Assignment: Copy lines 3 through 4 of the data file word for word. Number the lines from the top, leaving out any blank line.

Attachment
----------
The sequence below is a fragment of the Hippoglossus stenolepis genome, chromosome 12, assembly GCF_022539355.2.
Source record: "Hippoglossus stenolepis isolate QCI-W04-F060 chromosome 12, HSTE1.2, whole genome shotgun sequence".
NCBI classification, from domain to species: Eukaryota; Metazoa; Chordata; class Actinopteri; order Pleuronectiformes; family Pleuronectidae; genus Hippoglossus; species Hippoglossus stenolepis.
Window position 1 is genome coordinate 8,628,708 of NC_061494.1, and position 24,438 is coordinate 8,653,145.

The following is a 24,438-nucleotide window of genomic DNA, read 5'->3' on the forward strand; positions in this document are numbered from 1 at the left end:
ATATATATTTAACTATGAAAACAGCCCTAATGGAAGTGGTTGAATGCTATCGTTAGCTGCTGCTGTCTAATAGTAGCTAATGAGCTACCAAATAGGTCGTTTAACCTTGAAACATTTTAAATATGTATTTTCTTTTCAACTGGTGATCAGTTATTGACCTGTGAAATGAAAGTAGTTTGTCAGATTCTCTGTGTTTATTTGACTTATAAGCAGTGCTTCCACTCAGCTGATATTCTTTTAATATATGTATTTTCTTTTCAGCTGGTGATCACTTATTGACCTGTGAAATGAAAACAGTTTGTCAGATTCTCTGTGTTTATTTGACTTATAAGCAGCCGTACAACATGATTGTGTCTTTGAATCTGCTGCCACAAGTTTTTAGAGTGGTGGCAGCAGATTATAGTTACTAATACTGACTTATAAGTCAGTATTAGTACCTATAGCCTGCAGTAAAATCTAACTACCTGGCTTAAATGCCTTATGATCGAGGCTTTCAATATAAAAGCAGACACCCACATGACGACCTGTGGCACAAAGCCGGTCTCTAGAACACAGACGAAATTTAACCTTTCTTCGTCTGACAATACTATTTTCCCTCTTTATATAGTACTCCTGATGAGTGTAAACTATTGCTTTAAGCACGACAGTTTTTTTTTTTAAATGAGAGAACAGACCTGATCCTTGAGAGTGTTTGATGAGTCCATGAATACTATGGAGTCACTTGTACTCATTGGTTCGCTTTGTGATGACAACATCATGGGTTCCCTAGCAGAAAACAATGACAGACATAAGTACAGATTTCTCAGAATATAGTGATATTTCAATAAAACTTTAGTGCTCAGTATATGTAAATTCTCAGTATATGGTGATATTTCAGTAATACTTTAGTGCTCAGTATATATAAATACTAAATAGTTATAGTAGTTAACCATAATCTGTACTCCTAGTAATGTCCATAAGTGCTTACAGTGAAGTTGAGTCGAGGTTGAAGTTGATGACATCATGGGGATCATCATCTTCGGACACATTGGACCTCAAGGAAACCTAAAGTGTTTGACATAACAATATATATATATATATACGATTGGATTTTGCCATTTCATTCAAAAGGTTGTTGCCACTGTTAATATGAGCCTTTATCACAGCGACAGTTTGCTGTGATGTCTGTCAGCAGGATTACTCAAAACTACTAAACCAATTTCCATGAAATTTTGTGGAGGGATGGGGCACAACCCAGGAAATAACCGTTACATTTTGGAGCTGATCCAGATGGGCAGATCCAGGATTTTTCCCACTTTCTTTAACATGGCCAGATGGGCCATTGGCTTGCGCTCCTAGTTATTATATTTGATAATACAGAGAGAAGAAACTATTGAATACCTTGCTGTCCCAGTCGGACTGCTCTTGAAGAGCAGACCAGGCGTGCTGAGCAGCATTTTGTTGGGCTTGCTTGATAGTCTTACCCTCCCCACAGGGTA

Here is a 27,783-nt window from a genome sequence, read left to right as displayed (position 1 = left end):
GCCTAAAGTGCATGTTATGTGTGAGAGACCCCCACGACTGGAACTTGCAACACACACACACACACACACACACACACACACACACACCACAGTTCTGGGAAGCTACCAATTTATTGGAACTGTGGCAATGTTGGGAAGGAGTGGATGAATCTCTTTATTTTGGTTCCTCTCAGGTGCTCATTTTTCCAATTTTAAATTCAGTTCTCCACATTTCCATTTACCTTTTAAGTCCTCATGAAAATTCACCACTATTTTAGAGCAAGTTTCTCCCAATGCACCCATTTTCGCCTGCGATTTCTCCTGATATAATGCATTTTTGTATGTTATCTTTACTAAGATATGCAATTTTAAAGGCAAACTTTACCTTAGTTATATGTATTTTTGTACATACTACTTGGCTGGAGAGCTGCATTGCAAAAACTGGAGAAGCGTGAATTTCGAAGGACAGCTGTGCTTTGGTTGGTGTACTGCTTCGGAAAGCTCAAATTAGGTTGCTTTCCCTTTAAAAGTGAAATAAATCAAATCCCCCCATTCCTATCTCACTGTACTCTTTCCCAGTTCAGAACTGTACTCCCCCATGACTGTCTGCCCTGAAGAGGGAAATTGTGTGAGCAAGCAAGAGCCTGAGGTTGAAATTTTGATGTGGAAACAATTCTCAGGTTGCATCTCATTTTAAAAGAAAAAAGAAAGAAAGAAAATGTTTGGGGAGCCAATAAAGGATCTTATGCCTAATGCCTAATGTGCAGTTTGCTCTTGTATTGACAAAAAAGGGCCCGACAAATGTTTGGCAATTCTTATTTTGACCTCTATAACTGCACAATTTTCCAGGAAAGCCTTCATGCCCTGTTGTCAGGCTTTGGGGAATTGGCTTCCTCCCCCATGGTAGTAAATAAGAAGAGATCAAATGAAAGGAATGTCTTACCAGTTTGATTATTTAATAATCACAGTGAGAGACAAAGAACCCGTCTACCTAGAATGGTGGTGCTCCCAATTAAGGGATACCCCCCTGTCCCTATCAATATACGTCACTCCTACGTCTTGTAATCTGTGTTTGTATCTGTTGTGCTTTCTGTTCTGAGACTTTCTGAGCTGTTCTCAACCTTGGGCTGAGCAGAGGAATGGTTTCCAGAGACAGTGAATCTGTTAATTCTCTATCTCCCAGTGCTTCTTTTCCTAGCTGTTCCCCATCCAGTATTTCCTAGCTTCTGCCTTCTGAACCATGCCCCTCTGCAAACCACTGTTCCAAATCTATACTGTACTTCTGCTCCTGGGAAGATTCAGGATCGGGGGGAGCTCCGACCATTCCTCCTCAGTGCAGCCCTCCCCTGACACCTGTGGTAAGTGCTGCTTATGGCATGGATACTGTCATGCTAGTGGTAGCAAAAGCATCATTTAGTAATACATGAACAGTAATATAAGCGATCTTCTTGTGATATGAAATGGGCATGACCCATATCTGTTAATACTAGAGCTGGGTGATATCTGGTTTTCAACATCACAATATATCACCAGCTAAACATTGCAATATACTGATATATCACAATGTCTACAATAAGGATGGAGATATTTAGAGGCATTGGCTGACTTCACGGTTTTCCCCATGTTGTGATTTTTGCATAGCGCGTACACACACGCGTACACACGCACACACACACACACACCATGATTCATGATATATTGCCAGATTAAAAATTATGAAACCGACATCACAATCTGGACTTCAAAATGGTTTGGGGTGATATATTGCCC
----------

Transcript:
NCBI classification, from domain to species: Eukaryota; Metazoa; Chordata; class Actinopteri; order Pleuronectiformes; family Pleuronectidae; genus Hippoglossus; species Hippoglossus stenolepis.
Window position 1 is genome coordinate 8,628,708 of NC_061494.1, and position 24,438 is coordinate 8,653,145.